The chemical species of interest are: bisulphide ion (HS–), free physically dissolved H2S, bicarbonate ion (HCO3–), and free physically dissolved CO2, all of which are oxidising agents. These species are called protonic acids because they can give up a hydrogen ion.3 Sulphide (S=) and carbonate (CO3=) ions are also present; however, they themselves are final reaction products and are unable to provide the hydrogen ion necessary for the oxidation of iron. Molecular hydrogen sulphide and carbon dioxide react with iron only in the presence of water. The final distribution of molecular and ionic species is found by solving the equations of chemical reaction equilibria, atom balances, and a charge balance. The resulting set of species concentrations is termed the solution’s speciation.
In their simplest stoichiometric forms, the basic corrosion reactions of dissolved H2S species with iron are:
H2S(aq) + Fe(s) → FeS(s) + H2(g)
2HS-(aq) + Fe(s) → FeS(s) + H2(g) + S=(aq)
For CO2, the relevant reactions are:
CO2(aq) + Fe(s) + H2O → FeCO3(s) + H2(g)
2HCO3-(aq) + 2Fe(s) → 2FeCO3(s) + H2(g)
The oxidation reaction with hydrogen sulphide is faster than the reaction with bisulphide; however, the alkalinity of the amine (and ammonia) solutions means that the dissolved H2S is predominantly in the bisulphide form, with very little remaining as free molecular hydrogen sulphide. This is also true of dissolved carbon dioxide. The concentrations of free H2S and CO2 are pH dependent and pH is a function of amine strength, total dissolved acid gas, temperature, and to a lesser extent HSS concentrations. However, heat stable salt species and their concentrations do affect the speciation of the solution, especially in lean solvents.
As discussed by Cummings et al1, the sequence of physico-chemical steps in the process of oxidising iron consists of transporting the acid from the bulk solution to the metal surface, adsorption of the acid onto the surface, reaction with iron, and transport of reaction products back into the bulk solution. The steps are similar to what occurs in heterogeneous catalysis. The reaction of H2S with the iron component of various iron-based metallurgies forms solid iron sulphide and hydrogen gas, and as the reaction proceeds, the surface of the iron is changed to a mosaic of iron and sulphide ions. The surface expands by addition of sulphide, and the liberation of hydrogen gas exacerbates the expansion. The surface layer is somewhat porous, and it adheres to the surface of the free metal. The iron-H2S and iron-HS– reactions form reaction products in completely different phases, as do the reactions with carbon dioxide and bicarbonate. Thus, because reaction products are continually removed from the reacting solution, it follows from Le Chatelier’s principle that there is a strong thermodynamic driving force powering continued corrosion.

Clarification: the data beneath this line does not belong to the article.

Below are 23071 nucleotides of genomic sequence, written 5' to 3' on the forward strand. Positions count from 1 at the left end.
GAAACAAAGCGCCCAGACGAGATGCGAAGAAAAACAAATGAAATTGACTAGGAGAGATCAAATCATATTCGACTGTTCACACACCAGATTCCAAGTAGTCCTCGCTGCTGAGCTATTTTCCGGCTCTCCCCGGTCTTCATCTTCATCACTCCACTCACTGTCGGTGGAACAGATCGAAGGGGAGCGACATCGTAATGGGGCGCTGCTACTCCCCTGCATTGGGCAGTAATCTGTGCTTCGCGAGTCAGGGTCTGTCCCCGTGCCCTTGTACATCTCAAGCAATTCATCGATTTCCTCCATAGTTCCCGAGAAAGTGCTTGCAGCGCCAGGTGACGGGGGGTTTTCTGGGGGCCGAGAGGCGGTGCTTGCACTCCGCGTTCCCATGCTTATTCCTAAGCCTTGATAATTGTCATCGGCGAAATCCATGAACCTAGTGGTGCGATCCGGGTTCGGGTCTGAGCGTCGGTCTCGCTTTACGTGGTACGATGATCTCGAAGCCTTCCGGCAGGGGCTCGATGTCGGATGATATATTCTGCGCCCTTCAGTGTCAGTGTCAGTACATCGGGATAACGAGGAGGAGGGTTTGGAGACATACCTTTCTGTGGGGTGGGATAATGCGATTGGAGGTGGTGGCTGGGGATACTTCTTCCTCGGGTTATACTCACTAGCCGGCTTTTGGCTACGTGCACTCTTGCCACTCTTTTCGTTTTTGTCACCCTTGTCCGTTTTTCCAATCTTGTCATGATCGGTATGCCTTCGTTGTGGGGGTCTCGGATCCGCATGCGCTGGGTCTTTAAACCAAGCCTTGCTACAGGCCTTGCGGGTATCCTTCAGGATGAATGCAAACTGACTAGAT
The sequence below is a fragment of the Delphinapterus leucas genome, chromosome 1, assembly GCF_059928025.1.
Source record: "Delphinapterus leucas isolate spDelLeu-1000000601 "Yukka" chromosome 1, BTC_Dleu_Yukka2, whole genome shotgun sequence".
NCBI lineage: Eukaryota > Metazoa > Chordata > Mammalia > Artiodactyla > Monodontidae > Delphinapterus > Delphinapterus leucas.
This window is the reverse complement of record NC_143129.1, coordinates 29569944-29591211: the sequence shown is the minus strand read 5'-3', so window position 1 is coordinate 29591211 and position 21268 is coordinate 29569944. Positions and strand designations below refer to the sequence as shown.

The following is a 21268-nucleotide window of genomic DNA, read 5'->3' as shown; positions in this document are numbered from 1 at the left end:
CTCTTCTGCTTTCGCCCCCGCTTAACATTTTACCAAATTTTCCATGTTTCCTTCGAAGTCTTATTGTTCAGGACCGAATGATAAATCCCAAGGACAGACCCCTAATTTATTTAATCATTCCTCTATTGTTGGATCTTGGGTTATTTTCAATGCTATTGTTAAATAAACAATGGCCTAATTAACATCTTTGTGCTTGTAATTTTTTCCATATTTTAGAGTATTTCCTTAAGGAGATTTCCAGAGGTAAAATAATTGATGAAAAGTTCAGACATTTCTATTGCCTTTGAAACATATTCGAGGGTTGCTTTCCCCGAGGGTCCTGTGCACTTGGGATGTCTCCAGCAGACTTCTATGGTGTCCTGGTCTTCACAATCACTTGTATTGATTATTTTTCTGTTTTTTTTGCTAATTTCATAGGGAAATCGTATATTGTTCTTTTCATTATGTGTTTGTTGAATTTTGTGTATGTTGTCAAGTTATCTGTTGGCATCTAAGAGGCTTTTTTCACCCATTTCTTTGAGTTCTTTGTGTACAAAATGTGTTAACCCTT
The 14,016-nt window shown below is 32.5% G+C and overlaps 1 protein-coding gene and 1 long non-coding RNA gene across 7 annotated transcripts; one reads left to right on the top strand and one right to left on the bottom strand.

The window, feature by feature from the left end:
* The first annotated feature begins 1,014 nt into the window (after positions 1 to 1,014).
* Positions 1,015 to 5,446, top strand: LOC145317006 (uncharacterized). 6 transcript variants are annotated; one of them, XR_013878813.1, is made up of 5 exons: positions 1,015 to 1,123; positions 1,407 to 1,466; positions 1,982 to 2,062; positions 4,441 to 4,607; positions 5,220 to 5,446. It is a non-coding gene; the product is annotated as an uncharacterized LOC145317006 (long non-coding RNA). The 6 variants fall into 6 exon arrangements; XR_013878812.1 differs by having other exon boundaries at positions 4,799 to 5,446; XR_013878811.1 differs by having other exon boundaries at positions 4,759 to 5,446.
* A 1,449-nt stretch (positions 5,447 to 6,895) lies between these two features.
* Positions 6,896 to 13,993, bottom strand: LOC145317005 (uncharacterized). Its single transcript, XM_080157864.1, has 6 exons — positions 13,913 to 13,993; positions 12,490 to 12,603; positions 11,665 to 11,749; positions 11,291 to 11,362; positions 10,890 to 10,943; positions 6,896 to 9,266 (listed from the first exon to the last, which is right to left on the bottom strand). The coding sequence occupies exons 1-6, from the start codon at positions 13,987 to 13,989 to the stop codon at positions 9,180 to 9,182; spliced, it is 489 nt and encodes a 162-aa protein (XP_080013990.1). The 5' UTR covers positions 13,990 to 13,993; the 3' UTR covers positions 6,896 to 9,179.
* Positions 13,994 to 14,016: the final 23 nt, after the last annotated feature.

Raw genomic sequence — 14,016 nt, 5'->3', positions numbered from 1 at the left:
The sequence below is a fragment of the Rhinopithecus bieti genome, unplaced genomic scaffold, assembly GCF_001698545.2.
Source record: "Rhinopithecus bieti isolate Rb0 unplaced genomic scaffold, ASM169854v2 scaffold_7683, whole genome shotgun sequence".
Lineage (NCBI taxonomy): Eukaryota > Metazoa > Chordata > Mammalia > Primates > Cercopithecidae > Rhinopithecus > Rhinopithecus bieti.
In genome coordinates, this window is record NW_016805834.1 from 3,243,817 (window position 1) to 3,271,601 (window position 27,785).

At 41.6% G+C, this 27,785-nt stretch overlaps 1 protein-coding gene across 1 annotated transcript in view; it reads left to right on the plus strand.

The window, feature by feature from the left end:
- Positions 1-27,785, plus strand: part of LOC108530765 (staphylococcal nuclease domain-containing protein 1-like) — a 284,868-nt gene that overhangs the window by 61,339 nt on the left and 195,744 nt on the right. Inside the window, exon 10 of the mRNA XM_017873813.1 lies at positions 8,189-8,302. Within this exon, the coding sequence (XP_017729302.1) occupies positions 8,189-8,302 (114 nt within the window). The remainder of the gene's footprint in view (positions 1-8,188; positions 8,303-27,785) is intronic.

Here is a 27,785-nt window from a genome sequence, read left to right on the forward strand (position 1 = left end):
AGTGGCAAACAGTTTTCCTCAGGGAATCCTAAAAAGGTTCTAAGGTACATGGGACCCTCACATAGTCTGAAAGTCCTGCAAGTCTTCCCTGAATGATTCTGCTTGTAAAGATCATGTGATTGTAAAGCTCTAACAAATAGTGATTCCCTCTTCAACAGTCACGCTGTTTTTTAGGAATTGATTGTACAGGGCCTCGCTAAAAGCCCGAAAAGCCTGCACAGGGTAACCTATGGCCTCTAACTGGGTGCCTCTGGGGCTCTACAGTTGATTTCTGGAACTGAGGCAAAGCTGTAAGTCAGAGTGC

What limits the corrosion reactions is primarily the amount of bare, unreacted iron that the passivating film leaves available at the metal surface. A secondary factor is the concentrations of dissolved reactant gases, H2S and CO2, which are other parameters. Thus, H2S, HS–, CO2 and HCO3– all react with unprotected iron. To control the concentration of dissolved gas in their various forms, most practitioners adopt a rich amine acid gas loading, upper limit of <0.4 to 0.5 moles of total acid gas per mole of molecular amine.